68. Shi J, Wen Z, Zhong G, Yang H, Wang C, Huang B, et al. Susceptibility of ferrets, cats, dogs, and other domesticated animals to SARS–coronavirus 2. Science 2020;368(6494):1016–20. CrossRef

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42. Yadav P, Mohandas S, Sarkale P, Nyayanit D, Shete A, Sahay R, Potdar V, Baradkar S, Gupta N, Sapkal G, Abraham P. Isolation of SARS-CoV-2 B. 1.1. 28.2 P2 variant and pathogenicity comparison with D614G variant in hamster model. BioRxiv 2021. https://doi.org/10.1101/2021.05.24.445424

43. Mathur R, Rentsch CT, Morton CE, Hulme WJ, Schultze A, MacKenna B. Ethnic differences in SARS-CoV-2 infection and COVID-19- related hospitalisation, intensive care unit admission, and death in 17 million adults in England: an observational cohort study using the OpenSAFELY platform. Lancet 2021;397:1711-24. https://doi.org/10.1016/S0140-6736(21)00634-6

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52. Ellinghau D, Degenhardt F, Bujanda L, Buti M, Albillos A, Invernizzi P, et al. The ABO blood group locus and a chromosome 3 gene cluster associate with SARS-CoV-2 respiratory failure in an Italian-Spanish genome-wide association analysis. MedRxiv 2020.

53. Lumley SF, O'Donnell D, Stoesser NE, Matthews PC, Howarth A, Hatch SB, et al. Antibody status and incidence of SARS-CoV-2 infection in health care workers. N Engl J Med 2021;384(6):533-40. https://doi.org/10.1056/NEJMoa2034545

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56. Hassan SS, Choudhury PP, Roy B. SARS-CoV2 envelope protein: non-synonymous mutations and its consequences. Genomics 2020;112(6):3890-2. https://doi.org/10.1016/j.ygeno.2020.07.001

57. Quinonez E, Vahed M, Shahraki AH, Mirsaeidi M. Structural Analysis of the Novel Variants of SARS-CoV-2 and Forecasting in North America. Viruses 2021; 13(5):930. https://doi.org/10.3390/v13050930

58. Focosi D, Tuccori M, Baj A, Maggi F. SARS-CoV-2 Variants: a synopsis of in vitro efficacy data of convalescent plasma, currently marketed vaccines, and monoclonal antibodies. Viruses 2021;13:1211. https://doi.org/10.3390/v13071211

59. Weisblum Y, Schmidt F, Zhang F, DaSilva J, Poston D, Lorenzi JC, et al. Escape from neutralizing antibodies by SARS-CoV-2 spike protein variants. Elife 2020;9:e61312. https://doi.org/10.7554/eLife.61312

60. Kemp SA, Collier DA, Datir R, Ferreira IA, Gayed S, Jahun A, et al. Neutralising antibodies in Spike mediated SARS-CoV-2 adaptation. Nature 2020;592(7853):277-82. https://doi.org/10.1038/s41586-021-03291-y

61. Korber B, Fischer WM, Gnanakaran S, Yoon H, Theiler J, Abfalterer W, et al. Tracking changes in SARS-CoV-2 Spike: evidence that D614G increases infectivity of the COVID-19 virus. Cell 2020;182(4):812-27. https://doi.org/10.1016/j.cell.2020.06.043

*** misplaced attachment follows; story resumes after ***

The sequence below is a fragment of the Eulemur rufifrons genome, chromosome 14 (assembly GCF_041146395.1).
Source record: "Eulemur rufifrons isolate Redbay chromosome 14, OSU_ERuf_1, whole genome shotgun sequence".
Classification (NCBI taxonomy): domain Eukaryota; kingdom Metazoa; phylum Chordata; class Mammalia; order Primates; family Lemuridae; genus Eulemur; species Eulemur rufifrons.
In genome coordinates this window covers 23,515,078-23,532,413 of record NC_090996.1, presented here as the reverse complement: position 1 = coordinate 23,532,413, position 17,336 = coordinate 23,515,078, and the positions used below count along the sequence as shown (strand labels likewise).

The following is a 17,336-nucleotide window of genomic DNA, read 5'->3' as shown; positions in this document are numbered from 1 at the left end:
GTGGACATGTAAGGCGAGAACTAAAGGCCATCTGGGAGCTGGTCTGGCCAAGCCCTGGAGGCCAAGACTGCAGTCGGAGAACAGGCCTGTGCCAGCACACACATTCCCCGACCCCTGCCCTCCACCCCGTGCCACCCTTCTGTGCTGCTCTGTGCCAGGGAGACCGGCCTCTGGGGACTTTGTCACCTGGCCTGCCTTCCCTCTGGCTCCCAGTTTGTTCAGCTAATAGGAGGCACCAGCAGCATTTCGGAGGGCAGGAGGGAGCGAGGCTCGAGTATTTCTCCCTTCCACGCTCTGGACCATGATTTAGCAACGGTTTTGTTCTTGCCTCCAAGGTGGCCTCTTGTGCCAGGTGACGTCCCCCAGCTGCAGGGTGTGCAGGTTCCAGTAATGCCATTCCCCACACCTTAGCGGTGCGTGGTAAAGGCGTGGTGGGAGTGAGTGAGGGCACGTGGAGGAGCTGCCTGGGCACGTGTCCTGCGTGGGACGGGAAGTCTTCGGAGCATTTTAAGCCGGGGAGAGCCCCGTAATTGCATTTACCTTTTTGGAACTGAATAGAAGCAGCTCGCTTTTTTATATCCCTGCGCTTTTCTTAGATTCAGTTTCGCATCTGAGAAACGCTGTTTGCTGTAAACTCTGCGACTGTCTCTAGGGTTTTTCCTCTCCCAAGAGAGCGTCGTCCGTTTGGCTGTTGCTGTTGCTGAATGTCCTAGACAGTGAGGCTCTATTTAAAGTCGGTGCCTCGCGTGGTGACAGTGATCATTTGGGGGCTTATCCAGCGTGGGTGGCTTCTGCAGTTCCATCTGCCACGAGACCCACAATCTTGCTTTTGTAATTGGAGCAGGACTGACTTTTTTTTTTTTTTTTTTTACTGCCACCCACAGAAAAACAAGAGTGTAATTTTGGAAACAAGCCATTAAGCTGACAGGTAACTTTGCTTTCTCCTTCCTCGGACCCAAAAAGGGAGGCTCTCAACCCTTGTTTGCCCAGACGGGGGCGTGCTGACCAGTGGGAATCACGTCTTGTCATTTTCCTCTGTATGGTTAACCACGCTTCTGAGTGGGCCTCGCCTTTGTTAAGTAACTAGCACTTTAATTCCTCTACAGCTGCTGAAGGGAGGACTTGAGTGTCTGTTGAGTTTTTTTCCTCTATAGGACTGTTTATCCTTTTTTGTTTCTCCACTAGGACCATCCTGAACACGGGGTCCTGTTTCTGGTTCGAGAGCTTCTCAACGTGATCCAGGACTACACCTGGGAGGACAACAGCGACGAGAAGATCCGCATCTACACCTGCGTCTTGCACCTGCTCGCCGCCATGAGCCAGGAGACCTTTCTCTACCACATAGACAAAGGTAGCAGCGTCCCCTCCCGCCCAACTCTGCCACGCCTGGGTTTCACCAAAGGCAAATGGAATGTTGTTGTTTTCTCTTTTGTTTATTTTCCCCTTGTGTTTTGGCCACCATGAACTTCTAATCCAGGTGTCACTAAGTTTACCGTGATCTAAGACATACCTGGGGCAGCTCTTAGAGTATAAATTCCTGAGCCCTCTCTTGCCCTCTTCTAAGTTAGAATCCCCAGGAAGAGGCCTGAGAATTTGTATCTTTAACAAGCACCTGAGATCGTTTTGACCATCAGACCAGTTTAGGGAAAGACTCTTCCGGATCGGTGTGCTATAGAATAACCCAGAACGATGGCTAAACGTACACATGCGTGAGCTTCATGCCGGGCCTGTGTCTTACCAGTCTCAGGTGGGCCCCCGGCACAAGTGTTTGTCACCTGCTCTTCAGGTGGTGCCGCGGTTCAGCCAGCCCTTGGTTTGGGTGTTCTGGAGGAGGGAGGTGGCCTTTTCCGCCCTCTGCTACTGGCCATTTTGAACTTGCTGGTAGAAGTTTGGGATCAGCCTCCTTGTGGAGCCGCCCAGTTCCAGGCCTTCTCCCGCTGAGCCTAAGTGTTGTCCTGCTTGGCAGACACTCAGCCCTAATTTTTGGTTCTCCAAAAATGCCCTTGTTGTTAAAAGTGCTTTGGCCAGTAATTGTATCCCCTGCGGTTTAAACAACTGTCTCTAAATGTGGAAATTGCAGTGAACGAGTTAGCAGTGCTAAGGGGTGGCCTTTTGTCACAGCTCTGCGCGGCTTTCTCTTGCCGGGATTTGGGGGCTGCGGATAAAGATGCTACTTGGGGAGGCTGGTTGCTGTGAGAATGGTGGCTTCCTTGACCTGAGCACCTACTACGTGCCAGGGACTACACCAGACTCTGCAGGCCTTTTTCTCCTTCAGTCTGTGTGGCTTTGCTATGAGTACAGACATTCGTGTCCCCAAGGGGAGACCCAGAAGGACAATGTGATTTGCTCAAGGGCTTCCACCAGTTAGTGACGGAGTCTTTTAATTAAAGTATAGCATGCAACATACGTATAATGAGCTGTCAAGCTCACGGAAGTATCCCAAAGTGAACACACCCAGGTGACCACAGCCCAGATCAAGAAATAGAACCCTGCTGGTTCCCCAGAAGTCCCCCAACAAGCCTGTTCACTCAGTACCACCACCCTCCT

62. Kemp SA, Collier DA, Datir R, Ferreira I, Gayed S, Jahun A, et al. Neutralising antibodies in Spike mediated SARS-CoV-2 adaptation. medRxiv [Preprint]. 2020 Dec 29:2020.12.05.20241927. https://doi.org/10.1101/2020.12.05.20241927

63. Domingo E, Perales C. Viral quasispecies. PLoS Genet 2019;15(10): e1008271. https://doi.org/10.1371/journal.pgen.1008271

64. Fenollar F, Mediannikov O, Maurin M, Devaux C, Colson P, Levasseur A, et al. Mink, SARS CoV-2 and the Human-Animal interface. Front Microbiol 2021;12:1-12. https://doi.org/10.3389/fmicb.2021.663815

65. Oude Munnink BB, Sikkema RS, Nieuwenhuijse DF, Molenaar RJ, Munger E, Molenkamp R, et al. Transmission of SARS-CoV-2 on mink farms between humans and mink and back to humans. Science 2021;371:172-7. https://doi.org/10.1126/science.abe5901

66. Yadav P, Mohandas S, Sarkale P, Nyayanit D, Shete A, Sahay R, et al. Isolation of SARS-CoV-2 B. 1.1. 28.2 P2 variant and pathogenicity comparison with D614G variant in hamster model. BioRxiv 2020. https://doi.org/10.1101/2021.05.24.445424

67. Oreshkova N, Molenaar RJ, Vreman S, Harders F, Munnink BBO, Hakze-van Der Honing RW, et al. SARS-CoV-2 infection in farmed minks, the Netherlands, April and May 2020. Euro Surveill 2020;25(23):2001005. https://doi.org/10.2807/1560-7917.ES.2020.25.23.2001005

68. Shi J, Wen Z, Zhong G, Yang H, Wang C, Huang B, et al. Susceptibility of ferrets, cats, dogs, and other domesticated animals to SARS- coronavirus 2. Science 2020;368(6494):1016-20. https://doi.org/10.1126/science.abb7015